When Job receives sores from the top of his head to the bottom of his feet, his wife, (perhaps out of compassion) tells him, “Curse God and die.” Job replies, “Shall we accept good from God, and not trouble?” Job seems to accept that his circumstances are a result of God’s will.

Job's wife counseling him to

One of the tensions we live with as Christians is the balance between God’s sovereignty and human freedom. I haven’t studied the Calvinism/Arminianism debate to any real depth, but what I know so far is that you go too far in either direction and you have real problems. If God is completely sovereign, then you get a little fatalistic about things—things are the way they are because God wants them that way. He, obviously, must have wanted Joseph Stalin and millions of Russian deaths, he must have wanted Hitler and the Holocaust, and so forth. Go too far the other way, though, and God becomes totally powerless: We turn God into Tinker Bell. If we don’t believe in Him, then He is powerless. He is depending on us to act. “If it is to be, it is up to me.” I think the story of Job lives right in the middle of that tension, perhaps on the side of a more sovereignty. Whatever he has comes from God’s hand.

5. Job has three friends who, when they hear of his troubles, come and sit with him silently for seven days and seven nights.

Now, as chapter 3 begins, there is something that both Job and YHWH know but something that only YHWH knows.

What they both know is that Job is blameless. We don’t get much of an explanation about the quality of that blamelessness. The Hebrew Bible seems pretty emphatic on the sinfulness of all human beings and the apostle Paul certainly confirms this: “As it is written: ‘There is no one righteous, not even one.’” (Romans 3:10) So, was Job blameless because he was perfect or had he been so careful with his life and worship that YHWH considered him blameless, like the person that Psalm 32 describes?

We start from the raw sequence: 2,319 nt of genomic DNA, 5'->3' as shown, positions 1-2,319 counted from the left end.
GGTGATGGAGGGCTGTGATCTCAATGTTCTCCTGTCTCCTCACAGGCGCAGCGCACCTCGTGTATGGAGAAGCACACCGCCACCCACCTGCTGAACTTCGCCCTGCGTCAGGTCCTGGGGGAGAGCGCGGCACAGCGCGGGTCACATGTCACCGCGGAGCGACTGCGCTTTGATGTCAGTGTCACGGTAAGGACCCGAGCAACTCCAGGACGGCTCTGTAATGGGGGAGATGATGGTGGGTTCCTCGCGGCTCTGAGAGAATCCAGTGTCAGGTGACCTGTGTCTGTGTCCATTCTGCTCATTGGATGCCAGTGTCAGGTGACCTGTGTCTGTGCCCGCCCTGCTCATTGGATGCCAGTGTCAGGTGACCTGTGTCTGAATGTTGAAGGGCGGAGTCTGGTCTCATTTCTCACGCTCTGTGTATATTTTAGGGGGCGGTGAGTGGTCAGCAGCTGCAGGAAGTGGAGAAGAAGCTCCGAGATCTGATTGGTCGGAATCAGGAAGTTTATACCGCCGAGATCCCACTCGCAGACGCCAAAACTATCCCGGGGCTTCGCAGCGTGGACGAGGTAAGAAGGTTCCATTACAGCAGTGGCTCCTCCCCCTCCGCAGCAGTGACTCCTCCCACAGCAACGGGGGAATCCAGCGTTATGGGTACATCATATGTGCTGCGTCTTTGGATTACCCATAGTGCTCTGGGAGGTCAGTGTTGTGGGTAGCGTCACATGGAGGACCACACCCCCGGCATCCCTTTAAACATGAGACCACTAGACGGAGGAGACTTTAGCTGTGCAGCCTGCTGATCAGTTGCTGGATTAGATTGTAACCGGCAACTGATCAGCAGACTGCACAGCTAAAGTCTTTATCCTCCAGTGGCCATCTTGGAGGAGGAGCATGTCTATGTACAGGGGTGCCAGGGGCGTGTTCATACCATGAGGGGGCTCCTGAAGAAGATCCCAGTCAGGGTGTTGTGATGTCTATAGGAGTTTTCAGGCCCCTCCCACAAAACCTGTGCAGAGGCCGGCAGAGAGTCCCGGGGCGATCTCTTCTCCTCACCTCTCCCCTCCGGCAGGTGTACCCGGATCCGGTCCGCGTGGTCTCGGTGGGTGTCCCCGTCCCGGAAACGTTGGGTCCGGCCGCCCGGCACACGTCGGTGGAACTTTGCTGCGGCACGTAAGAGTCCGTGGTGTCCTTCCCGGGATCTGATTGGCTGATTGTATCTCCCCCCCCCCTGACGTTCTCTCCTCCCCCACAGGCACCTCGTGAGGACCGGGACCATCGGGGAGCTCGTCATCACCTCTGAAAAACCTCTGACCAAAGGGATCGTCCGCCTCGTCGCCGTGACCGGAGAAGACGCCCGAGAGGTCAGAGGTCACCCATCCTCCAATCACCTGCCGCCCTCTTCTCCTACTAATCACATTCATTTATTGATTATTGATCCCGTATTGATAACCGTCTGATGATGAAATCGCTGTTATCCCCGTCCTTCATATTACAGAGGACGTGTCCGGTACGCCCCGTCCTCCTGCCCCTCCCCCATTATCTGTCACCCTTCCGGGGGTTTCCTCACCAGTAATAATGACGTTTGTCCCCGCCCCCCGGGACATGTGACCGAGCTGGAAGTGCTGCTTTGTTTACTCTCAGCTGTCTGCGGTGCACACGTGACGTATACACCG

Blessed is the one
whose transgressions are forgiven,
whose sins are covered.
Blessed is the one
whose sin the Lord does not count against them
and in whose spirit is no deceit. (Psalm 32:1–2)

The text doesn’t say.

As chapter 3 begins, there is something only YHWH knows. Job is denied any knowledge, although we as readers are allowed a peak. What Job does not know is these events that transpired in heaven between YHWH and Satan. For whatever reason, Job is not allowed to see behind the curtain into heavenly life. He doesn’t know about this wager that YHWH has made. He has no idea that YHWH is betting on Job’s faithfulness.

There is something that feels fundamentally unfair, here. Why does YHWH treat Job and Satan so differently? He seems to take a rather benign and friendly approach to the one who betrayed him, but Job, the blameless, on the other hand has that hedge of protection removed from him so that Satan can assault him. Job has no idea why any of this has happened. Left without answers or information, he faces the challenge to trust or not trust.